The gate electrode 233 can be formed using a light-transmitting conductive material such as indium tin oxide, indium oxide containing tungsten oxide, indium zinc oxide containing tungsten oxide, indium oxide containing titanium oxide, indium tin oxide containing titanium oxide, indium zinc oxide, or indium tin oxide to which silicon oxide is added. It is also possible to employ a stacked-layer structure formed using the above light-transmitting conductive material and the above metal element.

The gate electrode 233 is formed by a printing method or an inkjet method. Alternatively, the gate electrode 233 is formed in such a manner that a conductive film is formed by a sputtering method, a CVD method, an evaporation method, or the like and then part of the conductive film is selectively etched.

A material layer in contact with the insulating film 231, such as an In—Ga—Zn—O film containing nitrogen, an In—Sn—O film containing nitrogen, an In—Ga—O film containing nitrogen, an In—Zn—O film containing nitrogen, a Sn—O film containing nitrogen, an In—O film containing nitrogen, or a film of a metal nitride (such as InN or ZnN), is preferably provided between the gate electrode 233 and the insulating film 231. These films each have a work function of higher than or equal to 5 eV, or higher than or equal to 5.5 eV; thus, the threshold voltage in the electric characteristics of the transistor can be positive. Accordingly, a so-called normally-off switching element can be obtained. For example, in the case of using an In—Ga—Zn—O film containing nitrogen, an In—Ga—Zn—O film having a higher nitrogen concentration than the oxide semiconductor film 229, specifically, an In—Ga—Zn—O film having a nitrogen concentration of higher than or equal to 7 at. % is used.

Note that after the insulating film 231 is formed, heat treatment (second heat treatment) may be performed in an inert gas atmosphere or an oxygen atmosphere. The heat treatment temperature is preferably higher than or equal to 200° C. and lower than or equal to 450° C., more preferably higher than or equal to 250° C. and lower than or equal to 350° C. By performing such heat treatment, variation in electrical characteristics of the transistor can be reduced. In the case where oxygen is contained in the insulating film 231 or the insulating film 225 which is in contact with the oxide semiconductor film 229, oxygen can be supplied to the oxide semiconductor film 229 and the oxygen defects in the oxide semiconductor film 229 can be repaired. As described above, the heat treatment has an effect of supplying oxygen; therefore, the heat treatment can also be referred to as supply of oxygen.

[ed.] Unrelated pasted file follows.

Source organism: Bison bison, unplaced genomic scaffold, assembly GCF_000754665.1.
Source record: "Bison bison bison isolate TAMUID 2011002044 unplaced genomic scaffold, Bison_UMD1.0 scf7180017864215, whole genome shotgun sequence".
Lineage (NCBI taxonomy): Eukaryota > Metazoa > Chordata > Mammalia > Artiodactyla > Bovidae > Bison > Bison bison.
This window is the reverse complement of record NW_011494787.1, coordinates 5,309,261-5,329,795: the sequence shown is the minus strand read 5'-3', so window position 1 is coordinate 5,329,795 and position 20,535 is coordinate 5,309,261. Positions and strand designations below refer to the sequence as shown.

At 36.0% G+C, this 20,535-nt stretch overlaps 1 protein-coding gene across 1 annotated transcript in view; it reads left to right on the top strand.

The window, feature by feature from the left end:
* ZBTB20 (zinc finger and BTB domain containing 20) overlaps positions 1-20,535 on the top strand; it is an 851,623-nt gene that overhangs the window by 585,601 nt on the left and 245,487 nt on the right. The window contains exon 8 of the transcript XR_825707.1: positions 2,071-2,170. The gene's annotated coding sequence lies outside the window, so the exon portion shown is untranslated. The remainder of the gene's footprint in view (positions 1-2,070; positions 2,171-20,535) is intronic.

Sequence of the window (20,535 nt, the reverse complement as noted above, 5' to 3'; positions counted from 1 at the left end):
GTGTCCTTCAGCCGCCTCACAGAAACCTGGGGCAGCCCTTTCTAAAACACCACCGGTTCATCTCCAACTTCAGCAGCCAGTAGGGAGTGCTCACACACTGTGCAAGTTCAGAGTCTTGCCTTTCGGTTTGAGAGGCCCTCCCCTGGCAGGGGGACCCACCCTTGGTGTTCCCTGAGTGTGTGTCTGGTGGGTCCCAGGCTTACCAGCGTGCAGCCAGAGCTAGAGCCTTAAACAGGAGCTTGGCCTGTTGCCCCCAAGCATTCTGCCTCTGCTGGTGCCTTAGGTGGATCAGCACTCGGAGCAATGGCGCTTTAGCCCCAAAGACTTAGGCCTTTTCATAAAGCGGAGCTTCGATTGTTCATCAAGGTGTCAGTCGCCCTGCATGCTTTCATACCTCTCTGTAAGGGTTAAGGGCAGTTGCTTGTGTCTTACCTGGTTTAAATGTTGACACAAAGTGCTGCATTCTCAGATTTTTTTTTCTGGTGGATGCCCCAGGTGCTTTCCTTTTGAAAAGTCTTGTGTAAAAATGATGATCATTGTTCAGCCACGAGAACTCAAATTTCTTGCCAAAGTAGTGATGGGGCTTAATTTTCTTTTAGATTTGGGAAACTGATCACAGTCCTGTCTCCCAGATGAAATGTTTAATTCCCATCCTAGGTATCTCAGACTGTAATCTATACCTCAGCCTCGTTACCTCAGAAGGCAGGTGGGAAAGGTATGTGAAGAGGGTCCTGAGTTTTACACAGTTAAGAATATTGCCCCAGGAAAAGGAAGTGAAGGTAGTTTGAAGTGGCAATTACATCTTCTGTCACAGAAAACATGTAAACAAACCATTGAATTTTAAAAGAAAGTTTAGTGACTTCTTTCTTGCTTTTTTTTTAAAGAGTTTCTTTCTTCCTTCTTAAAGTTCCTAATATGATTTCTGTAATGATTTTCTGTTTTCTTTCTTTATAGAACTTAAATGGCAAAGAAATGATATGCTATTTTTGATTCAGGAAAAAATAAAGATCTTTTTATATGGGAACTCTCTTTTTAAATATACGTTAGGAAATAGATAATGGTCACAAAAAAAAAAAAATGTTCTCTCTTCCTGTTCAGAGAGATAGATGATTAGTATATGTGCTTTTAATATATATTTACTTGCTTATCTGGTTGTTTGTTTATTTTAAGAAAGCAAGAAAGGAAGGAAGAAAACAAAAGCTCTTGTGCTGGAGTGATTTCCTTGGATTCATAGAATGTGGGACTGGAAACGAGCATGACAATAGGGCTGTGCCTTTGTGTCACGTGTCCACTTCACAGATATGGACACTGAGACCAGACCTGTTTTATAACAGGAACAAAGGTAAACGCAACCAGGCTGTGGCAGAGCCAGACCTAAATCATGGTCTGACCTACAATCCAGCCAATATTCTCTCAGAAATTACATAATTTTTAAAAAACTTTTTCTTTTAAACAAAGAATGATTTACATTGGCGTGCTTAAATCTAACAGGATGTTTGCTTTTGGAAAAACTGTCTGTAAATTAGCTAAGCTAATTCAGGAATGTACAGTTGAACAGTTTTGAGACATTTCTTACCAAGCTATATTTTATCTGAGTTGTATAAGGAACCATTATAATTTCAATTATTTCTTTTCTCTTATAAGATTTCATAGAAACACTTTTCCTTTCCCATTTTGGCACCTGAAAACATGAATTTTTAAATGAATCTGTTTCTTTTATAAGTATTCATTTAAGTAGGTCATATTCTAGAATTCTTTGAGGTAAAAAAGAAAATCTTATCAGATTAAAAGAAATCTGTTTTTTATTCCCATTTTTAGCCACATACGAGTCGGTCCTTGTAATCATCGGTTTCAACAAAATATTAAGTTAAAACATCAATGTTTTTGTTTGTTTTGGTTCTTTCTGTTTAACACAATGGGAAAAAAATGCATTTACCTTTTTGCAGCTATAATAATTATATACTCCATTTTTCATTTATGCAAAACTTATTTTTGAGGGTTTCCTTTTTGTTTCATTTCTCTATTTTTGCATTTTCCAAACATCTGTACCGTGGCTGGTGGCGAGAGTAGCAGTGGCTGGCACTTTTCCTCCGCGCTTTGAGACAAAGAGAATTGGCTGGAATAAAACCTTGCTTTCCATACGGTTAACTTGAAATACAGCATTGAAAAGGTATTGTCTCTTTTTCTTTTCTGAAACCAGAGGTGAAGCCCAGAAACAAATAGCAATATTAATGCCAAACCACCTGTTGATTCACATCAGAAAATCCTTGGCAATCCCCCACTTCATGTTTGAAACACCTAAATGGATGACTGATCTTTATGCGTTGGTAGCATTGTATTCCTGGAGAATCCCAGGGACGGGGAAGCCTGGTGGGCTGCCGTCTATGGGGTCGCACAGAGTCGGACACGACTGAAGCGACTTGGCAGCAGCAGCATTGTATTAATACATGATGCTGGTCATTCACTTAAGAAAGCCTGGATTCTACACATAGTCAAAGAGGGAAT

Note that in this embodiment, the heat treatment for supply of oxygen is performed after the insulating film 231 is formed; however, the timing of the heat treatment for supply of oxygen is not limited thereto and the heat treatment may be performed as appropriate as long as the formation of the insulating film 231 is completed.

As described above, the heat treatment for dehydration or dehydrogenation and the heat treatment for supply of oxygen are performed to reduce impurities and compensate the oxygen vacancies in the oxide semiconductor film 229, whereby the oxide semiconductor film 229 can be highly purified so as to contain impurity elements as little as possible.

Next, treatment for adding a dopant to the oxide semiconductor film 229 is performed with the use of the gate electrode 233 as a mask. As a result, as illustrated in FIG. 8B, a first region 235 a which is covered with the gate electrode 233 and to which the dopant is not added and a pair of second regions 235 b and 235 c containing the dopant are formed. Since the dopant is added with the use of the gate electrode 233 as a mask, the first region 235 a to which the dopant is not added and the pair of second regions 235 b and 235 c containing the dopant can be formed in a self-aligned manner.

The first region 235 a which overlaps with the gate electrode 233 serves as a channel region. The pair of second regions 235 b and 235 c containing the dopant serves as electric-field relaxation regions. The first region 235 a and the pair of second regions 235 b and 235 c containing the dopant constitute an oxide semiconductor film 235.

The concentration of hydrogen in the first region 235 a of the oxide semiconductor film 235 is preferably lower than 5×1018 atoms/cm3, more preferably lower than or equal to 1×1018 atoms/cm3, still more preferably lower than or equal to 5×1017 atoms/cm3, still more preferably lower than or equal to 1×1016 atoms/cm3. By a bond of an oxide semiconductor and hydrogen, part of contained hydrogen serves as a donor to generate electrons as carriers. For that reason, by reduction in the concentration of hydrogen in the first region 235 a of the oxide semiconductor film 235, a negative shift of the threshold voltage can be suppressed.

The concentration of the dopant in the pair of second regions 235 b and 235 c is higher than or equal to 5×1018 atoms/cm3 and lower than or equal to 1×1022 atoms/cm3, preferably higher than or equal to 5×1018 atoms/cm3 and lower than 5×1019 atoms/cm3.

Since the pair of second regions 235 b and 235 c contains the dopant, the carrier density or the number of defects can be increased. Therefore, the conductivity can be higher than that of the first region 235 a which does not contain the dopant. Note that an excessive increase in the concentration of the dopant causes inhibition of carrier movement by the dopant, which leads to a reduction in conductivity of the pair of second regions 235 b and 235 c containing the dopant.